Life Skill Training: Building Student Capacity

Thursday 30 December 2010 23:17:02

By Din Kanha, UCSA President

Gender mainstreaming, a strategy for promoting gender equality, is not yet widely known in Cambodia. Some cultural traditions create gender bias and separate roles for men and women. The Royal Government of Cambodia, the United Nations (UN), and non-governmental organizations (NGOs) are trying to change the gender perspectives in order to have gender equality. They also hope to end domestic violence or gender-based violence, and to stop all types of discrimination against women.

The University of Cambodia (UC) works in cooperation with People Health Development Association (PHD), whose partner is Care International Cambodia and which is supported by the UN Trust Fund to End Violence Against Women. Twenty UC students attended a Life Skill Training workshop on August 25-27 in the Angkor Touch room at UC. This program was called, “Men Engagement to Stop Violence Against Women.”

The opening ceremony started with a welcome speech by Mr. Ou Rathanak, PHD president, and Mrs. Por Malis, UC’s Vice President for Operations. Mr. Sok Socheat, a PHD programmer, gave a useful speech that highlighted his experiences and attracted student interest.

“Besides studying at school, you can join life skill training courses to get some experiences which will be valuable for the workplace,” Mr. Sok said.
During the ceremony, Ms. Kong Rathana, University’s Registrar and Deputy Director of Administration at UC. shared her appreciation for students who took part in this program.

For the next three days, we studied the topic, “Gender, Gender Based Violence, Masculinity, Reproductive Health, and Sexual Reproductive Health.” We were very interested in the training program and were very attentive to sharing ideas and participating in group discussions. Furthermore, the presenters were experts and friendly, so we felt comfortable working with them.

In short, the training course was meaningful not only to the participants and UC students, but also to society. At the closing ceremony, the trainees had to vote to choose UC Peer Face to Face’s leader, who would be in charge of pursuing our mission. We named our group UCSA, which stands for University of Cambodia Student Activists. It means that we are not only good students, but also good citizens who are involved in societal activities that help to develop our country. UC Peer Face to Face’s activities can promote UC as well.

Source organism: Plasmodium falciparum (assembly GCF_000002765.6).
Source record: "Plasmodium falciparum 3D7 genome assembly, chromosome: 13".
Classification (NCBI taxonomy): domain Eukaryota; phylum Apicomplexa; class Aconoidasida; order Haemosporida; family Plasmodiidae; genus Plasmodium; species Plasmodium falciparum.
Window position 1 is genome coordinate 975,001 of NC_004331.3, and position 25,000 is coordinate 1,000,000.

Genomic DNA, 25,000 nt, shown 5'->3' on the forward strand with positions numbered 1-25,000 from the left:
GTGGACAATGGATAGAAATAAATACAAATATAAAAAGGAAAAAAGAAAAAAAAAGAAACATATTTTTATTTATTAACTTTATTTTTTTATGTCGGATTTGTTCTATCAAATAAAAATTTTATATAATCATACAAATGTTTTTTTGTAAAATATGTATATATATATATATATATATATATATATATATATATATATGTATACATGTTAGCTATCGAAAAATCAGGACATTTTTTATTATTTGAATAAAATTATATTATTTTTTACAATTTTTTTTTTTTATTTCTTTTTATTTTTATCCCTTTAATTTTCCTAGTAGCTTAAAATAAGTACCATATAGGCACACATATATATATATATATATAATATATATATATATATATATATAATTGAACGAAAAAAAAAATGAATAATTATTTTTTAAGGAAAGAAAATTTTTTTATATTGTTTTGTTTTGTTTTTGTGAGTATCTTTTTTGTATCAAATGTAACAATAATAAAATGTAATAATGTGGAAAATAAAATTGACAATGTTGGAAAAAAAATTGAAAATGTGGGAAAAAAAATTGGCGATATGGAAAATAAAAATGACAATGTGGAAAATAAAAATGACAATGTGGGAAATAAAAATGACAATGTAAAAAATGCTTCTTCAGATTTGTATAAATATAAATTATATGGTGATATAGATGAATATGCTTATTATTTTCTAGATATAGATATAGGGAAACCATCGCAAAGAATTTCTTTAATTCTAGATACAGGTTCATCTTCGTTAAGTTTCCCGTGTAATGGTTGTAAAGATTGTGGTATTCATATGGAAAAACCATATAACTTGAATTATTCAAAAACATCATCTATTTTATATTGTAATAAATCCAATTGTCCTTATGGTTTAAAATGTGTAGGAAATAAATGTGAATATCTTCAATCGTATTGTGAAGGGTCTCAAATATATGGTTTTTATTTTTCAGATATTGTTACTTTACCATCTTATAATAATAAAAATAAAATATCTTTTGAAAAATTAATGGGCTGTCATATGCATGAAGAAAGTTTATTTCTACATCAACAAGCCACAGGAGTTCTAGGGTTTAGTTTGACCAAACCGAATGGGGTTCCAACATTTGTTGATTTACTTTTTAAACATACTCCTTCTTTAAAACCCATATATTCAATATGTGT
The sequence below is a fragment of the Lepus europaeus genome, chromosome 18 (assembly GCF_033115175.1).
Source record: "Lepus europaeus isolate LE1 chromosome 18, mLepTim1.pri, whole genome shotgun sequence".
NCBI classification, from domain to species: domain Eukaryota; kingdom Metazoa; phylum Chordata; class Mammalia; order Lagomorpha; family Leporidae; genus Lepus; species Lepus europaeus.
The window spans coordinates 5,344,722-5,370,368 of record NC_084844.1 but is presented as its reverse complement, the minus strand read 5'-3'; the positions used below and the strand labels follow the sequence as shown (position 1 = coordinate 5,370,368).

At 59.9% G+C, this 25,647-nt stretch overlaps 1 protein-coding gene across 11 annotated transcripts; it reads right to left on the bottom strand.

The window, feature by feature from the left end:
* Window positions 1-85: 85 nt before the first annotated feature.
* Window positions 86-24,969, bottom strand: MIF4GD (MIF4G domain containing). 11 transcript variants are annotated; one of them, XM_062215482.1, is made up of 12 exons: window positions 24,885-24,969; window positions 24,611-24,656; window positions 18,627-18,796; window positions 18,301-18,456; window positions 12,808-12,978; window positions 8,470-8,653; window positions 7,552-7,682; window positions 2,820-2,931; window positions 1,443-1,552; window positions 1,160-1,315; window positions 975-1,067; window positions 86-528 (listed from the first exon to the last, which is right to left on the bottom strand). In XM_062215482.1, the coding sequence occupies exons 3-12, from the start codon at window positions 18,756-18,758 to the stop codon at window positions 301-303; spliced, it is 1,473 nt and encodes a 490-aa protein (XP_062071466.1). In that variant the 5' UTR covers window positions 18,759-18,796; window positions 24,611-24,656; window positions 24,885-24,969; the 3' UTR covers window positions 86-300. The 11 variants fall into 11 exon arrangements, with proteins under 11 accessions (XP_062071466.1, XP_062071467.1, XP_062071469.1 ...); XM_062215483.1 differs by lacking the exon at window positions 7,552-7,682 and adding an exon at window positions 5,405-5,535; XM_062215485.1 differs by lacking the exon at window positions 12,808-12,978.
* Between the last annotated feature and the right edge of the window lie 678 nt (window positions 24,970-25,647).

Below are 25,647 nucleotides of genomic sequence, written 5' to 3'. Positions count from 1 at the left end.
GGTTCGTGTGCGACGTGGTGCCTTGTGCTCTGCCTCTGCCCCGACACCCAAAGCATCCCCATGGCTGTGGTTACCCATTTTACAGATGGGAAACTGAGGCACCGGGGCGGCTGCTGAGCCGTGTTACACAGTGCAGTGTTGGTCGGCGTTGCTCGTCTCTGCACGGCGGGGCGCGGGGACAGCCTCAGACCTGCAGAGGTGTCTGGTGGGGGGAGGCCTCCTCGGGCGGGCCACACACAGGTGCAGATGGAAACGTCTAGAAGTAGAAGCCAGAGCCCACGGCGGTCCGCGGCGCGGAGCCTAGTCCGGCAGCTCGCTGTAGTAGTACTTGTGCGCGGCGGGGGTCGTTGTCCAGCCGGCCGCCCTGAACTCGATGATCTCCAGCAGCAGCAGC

UC Peer Face to Face is required to fulfill the following duties: distribute information from PHD to UC students; organize the Life Skills Training for UC students; and submit reports and join any PHD organized programs (e.g., meeting, campaigns, etc.)
On October 24, 2010, UC Peer Face to Face organized the training workshop, “Gender and Culture,” for UC students. The workshop was held in the Phreah Khan room. Many students wanted to join this workshop, so we divided into two groups, a morning session and an afternoon session.
After the training, participants will be able to:

• Analyze the difference between gender
and sex;
• Understand that gender awareness in
Cambodia is based on culture; and
• Understand the meaning of gender
discrimination and gender equality.
The students paid attention during the workshop because the topic was important to them.
“I can examine the difference between gender and sex. And, I am aware of the role of gender. It is significant for our society,” said by Kimsron Sreydavy, an undergraduate student who is holding a full scholarship from UC.

Pov Nara, a scholarship student in the College of Arts and Humanities, was also interested in this course and said, “Whenever we know about these concepts, we will perform well in society.”
The life skill training is very helpful for people in society. We can learn how to interact well with one another. Lives that are full of happiness help society progress.

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